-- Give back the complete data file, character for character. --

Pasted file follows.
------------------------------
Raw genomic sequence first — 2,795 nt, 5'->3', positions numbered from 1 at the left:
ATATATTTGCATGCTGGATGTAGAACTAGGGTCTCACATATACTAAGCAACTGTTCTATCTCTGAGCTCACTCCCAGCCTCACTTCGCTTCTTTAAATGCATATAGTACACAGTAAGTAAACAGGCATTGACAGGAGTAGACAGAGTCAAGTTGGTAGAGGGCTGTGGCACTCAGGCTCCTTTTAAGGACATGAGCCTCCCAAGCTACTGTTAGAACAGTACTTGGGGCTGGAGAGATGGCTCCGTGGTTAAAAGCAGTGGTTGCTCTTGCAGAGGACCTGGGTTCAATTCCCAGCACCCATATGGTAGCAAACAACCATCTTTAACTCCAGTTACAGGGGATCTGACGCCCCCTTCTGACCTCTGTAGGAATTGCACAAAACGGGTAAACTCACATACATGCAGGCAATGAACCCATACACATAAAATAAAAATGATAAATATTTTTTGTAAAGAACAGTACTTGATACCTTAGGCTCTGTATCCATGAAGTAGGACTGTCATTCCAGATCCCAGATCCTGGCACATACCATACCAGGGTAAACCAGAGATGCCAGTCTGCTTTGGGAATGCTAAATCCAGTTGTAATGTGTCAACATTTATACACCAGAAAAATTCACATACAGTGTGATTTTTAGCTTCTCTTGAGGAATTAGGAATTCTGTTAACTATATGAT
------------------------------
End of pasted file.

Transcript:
Raw genomic sequence first — 2,795 nt, 5'->3', positions numbered from 1 at the left:
ATATATTTGCATGCTGGATGTAGAACTAGGGTCTCACATATACTAAGCAACTGTTCTATCTCTGAGCTCACTCCCAGCCTCACTTCGCTTCTTTAAATGCATATAGTACACAGTAAGTAAACAGGCATTGACAGGAGTAGACAGAGTCAAGTTGGTAGAGGGCTGTGGCACTCAGGCTCCTTTTAAGGACATGAGCCTCCCAAGCTACTGTTAGAACAGTACTTGGGGCTGGAGAGATGGCTCCGTGGTTAAAAGCAGTGGTTGCTCTTGCAGAGGACCTGGGTTCAATTCCCAGCACCCATATGGTAGCAAACAACCATCTTTAACTCCAGTTACAGGGGATCTGACGCCCCCTTCTGACCTCTGTAGGAATTGCACAAAACGGGTAAACTCACATACATGCAGGCAATGAACCCATACACATAAAATAAAAATGATAAATATTTTTTGTAAAGAACAGTACTTGATACCTTAGGCTCTGTATCCATGAAGTAGGACTGTCATTCCAGATCCCAGATCCTGGCACATACCATACCAGGGTAAACCAGAGATGCCAGTCTGCTTTGGGAATGCTAAATCCAGTTGTAATGTGTCAACATTTATACACCAGAAAAATTCACATACAGTGTGATTTTTAGCTTCTCTTGAGGAATTAGGAATTCTGTTAACTATATGAT